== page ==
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    2. More compromised than the right-wing zillionaires? Interesting. So, because she's a liberal, she should only make minimum wage? Let the right-wingers become vastly wealthy, eh? This sounds like that bizarre notion that conservatives have that liberals are hypocrites if they're rich.

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    3. Dave the Guitar PlayerJuly 21, 2017 at 12:59 PM

      Liberal are not "more compromised", they are simply just "as compromised" as conservatives by the large payments from corporate sponsors. The difference is that many conservatives do not care if their news sources are biased. Do you?

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  3. "he reports the salaries in British pounds, making no real attempt to translate the salaries into dollars, which is what we use Over Here"
    Of course, the value fluctuates in what is called an "exchange rate" (news flash!).
    I was able to use something known as the "Internet" to convert the currencies. But I may be
    one of the elite few having access to this technological marvel.

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    Replies
    1. You can thank Al Gore for your Internet.

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    2. Amd Al got no bonus for his initiative in creating it.

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    3. And what a shame the Times isn't elite enough for the internet either.

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  4. Since these people are not going to stop doing what they do, maybe we should stop pretending they are journalists and treat them like entertainers.

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  5. "They work to please the target audience"

    Really? I'd say: they work to brainwash the target audience. Which is how they please their bosses.

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  6. Apples and oranges. The reason the BBC salaries are a scandal is because it's taxpayer funded. We have nothing close to that here. No, PBS doesn't count. No idea what this stupid moan is about.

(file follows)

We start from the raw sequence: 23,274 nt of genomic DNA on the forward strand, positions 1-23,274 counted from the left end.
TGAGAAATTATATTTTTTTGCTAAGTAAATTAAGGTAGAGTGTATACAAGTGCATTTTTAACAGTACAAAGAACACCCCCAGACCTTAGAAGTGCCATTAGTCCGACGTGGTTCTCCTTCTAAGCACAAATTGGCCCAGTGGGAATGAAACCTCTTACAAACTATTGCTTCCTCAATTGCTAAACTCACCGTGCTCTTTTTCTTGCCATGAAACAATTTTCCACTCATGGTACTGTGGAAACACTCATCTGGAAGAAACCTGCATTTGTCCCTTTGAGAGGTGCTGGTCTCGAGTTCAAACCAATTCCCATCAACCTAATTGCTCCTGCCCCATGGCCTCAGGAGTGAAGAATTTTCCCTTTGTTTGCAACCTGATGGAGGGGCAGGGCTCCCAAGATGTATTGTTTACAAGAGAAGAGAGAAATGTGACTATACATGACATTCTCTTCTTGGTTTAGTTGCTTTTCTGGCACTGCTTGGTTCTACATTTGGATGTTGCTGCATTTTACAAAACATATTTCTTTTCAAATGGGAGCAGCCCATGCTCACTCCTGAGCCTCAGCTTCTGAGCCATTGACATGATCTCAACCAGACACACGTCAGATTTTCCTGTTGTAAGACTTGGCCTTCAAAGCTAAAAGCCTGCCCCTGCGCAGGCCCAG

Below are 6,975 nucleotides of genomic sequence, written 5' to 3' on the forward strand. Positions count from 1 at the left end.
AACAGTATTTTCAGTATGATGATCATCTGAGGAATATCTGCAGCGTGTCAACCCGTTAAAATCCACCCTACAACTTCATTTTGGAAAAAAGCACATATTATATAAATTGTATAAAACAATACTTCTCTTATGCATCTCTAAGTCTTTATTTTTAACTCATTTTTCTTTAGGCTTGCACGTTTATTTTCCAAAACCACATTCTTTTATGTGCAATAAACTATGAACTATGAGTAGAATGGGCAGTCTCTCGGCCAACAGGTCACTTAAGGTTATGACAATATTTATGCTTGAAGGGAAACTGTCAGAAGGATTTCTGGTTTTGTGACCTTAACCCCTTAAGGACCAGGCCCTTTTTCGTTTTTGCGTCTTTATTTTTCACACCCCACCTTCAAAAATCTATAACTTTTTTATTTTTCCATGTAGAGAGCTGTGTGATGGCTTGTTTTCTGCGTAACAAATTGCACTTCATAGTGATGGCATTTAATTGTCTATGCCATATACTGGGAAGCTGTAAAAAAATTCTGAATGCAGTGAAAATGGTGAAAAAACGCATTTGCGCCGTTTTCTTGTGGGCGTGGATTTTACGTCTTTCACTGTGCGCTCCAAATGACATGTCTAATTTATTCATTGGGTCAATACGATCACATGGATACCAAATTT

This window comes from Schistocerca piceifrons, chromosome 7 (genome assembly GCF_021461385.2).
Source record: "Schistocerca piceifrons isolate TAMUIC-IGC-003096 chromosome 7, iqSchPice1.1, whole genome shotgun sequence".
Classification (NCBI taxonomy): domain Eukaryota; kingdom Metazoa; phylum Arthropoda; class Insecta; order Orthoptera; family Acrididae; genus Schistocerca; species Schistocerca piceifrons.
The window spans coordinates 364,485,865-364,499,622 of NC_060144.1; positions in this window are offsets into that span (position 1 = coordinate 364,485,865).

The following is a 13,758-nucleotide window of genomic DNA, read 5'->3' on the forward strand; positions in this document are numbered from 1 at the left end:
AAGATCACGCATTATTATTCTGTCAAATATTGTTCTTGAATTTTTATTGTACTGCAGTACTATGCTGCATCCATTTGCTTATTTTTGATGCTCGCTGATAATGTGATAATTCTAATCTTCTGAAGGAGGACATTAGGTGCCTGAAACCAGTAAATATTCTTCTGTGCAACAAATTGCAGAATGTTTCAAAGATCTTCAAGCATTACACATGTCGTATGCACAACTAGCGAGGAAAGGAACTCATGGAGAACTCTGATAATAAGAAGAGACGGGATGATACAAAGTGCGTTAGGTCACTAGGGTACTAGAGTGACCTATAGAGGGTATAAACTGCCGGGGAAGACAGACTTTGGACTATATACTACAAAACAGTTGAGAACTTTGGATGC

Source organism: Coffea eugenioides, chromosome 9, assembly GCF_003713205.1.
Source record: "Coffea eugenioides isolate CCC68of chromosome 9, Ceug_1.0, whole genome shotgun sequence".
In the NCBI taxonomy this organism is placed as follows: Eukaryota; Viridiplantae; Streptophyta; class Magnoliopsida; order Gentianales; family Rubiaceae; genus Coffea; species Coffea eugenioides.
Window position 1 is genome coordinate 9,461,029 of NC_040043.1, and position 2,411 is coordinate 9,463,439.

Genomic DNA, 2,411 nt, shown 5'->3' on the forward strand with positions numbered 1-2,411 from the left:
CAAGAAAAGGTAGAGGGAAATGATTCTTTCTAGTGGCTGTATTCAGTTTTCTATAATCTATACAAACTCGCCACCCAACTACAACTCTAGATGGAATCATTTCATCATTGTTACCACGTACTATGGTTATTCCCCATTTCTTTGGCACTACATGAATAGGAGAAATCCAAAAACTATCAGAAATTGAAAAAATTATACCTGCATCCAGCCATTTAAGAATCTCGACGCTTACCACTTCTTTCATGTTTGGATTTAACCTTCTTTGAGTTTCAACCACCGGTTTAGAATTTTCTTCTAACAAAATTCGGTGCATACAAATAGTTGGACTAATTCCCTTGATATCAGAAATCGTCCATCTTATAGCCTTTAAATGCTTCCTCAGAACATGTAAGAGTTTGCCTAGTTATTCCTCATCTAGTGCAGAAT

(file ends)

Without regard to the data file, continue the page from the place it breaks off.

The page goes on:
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  7. So,how much should journalists make, Bob?
    $10 million is apparently too much. So then what should it be?
    Bob's wrath is often directed at the recipient of that salary, when
    the problem is actually the corporate ownership of media and journalists.
    How do we as a society change that?

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    1. Dave the Guitar PlayerJuly 21, 2017 at 1:09 PM

      Bob is not leading a movement for change, he is just lamenting the state of liberal journalism. As is always true, the answer lies in yourself. Every time you watch one of these corporate news sources or click on one of their web pages you are adding eyeballs to their advertising income. Instead find and support other sources for the information you need and support them indirectly by telling others about them and directly by paying for their information. Don't repeat the half-truths and inaccurate information you get from the corporate sources. If there is any hope, people will eventually turn from the infotainment industry when they gradually learn they are being duped and robbed.

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    2. "the state of liberal journalism. "
      Bob doesn't speak at all about "liberal journalism'. He speaks about corporate journalism (AKA the mainstream media, AKA the propaganda arm of corporations).
      What's "liberal journalism'? Mother Jones magazine?

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  8. Bob can take the moral high ground by releasing his own income tax returns for the last five years.